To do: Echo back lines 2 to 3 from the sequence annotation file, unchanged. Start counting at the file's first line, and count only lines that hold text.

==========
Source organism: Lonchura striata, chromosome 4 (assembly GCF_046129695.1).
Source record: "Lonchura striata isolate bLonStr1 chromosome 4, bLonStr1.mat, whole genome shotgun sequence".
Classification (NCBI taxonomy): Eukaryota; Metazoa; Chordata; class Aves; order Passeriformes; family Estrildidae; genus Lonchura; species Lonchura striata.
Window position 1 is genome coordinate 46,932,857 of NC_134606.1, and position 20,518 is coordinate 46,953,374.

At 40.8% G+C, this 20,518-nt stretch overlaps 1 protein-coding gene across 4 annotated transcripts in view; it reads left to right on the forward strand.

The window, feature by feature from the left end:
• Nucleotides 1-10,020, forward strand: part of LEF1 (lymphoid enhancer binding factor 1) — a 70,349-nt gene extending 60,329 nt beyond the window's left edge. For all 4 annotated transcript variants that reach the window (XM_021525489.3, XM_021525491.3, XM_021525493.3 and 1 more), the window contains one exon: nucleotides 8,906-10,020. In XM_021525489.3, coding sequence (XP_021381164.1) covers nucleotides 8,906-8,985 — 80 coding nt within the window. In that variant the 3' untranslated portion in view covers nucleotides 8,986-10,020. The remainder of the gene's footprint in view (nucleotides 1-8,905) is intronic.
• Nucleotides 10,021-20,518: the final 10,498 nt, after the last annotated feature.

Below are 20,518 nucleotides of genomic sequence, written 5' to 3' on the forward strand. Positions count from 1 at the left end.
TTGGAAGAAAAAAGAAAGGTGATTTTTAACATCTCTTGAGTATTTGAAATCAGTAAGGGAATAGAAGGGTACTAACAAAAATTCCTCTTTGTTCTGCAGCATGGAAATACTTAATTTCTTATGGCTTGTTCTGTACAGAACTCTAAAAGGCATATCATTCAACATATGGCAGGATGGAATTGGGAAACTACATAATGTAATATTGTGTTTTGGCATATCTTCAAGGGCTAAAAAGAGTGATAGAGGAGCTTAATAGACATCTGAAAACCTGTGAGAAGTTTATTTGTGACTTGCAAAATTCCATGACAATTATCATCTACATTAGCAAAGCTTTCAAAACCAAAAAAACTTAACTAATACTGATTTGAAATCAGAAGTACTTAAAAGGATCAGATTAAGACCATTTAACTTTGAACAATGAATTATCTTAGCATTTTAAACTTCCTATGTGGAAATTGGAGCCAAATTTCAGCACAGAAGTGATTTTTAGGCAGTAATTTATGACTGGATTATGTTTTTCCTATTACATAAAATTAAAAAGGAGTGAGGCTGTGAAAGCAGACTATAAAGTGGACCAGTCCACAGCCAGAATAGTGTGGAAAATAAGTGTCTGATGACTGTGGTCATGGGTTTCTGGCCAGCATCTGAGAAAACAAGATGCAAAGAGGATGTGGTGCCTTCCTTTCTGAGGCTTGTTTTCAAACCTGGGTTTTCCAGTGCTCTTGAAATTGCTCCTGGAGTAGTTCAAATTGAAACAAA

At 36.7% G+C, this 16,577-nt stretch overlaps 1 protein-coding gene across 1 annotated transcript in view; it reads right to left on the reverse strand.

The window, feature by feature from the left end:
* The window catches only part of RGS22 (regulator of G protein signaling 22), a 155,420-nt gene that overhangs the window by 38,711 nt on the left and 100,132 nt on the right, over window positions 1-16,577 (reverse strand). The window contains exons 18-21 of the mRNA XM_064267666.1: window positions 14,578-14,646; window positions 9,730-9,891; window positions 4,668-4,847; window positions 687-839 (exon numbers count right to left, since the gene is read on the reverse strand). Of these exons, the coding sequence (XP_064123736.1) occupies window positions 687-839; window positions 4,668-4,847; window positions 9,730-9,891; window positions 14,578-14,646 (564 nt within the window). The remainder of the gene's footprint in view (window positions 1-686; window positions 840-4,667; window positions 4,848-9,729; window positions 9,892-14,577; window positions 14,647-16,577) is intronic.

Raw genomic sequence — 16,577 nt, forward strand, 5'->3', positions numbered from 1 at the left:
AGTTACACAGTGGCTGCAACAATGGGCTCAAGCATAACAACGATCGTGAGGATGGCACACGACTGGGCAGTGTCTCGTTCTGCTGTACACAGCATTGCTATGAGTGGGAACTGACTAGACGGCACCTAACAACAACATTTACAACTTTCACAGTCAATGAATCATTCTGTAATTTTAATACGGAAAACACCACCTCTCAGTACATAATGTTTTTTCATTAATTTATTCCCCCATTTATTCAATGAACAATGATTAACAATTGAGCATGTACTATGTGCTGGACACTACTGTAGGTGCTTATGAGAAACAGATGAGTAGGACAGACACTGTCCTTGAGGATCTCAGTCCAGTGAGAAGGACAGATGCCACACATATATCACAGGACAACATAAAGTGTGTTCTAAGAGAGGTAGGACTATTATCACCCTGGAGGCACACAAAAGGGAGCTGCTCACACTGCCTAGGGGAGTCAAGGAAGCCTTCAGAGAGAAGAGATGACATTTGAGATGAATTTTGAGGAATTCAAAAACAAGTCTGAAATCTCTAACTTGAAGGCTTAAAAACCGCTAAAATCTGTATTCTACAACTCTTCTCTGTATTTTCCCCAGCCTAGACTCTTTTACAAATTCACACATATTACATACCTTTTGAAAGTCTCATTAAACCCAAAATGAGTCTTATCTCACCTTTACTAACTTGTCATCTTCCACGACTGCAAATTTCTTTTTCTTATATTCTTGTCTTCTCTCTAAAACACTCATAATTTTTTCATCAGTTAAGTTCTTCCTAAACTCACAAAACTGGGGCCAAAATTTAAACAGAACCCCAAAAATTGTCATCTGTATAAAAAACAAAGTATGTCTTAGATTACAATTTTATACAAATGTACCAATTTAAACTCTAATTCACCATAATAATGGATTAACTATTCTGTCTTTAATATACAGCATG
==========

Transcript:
Source record: "Lonchura striata isolate bLonStr1 chromosome 4, bLonStr1.mat, whole genome shotgun sequence".
Classification (NCBI taxonomy): Eukaryota; Metazoa; Chordata; class Aves; order Passeriformes; family Estrildidae; genus Lonchura; species Lonchura striata.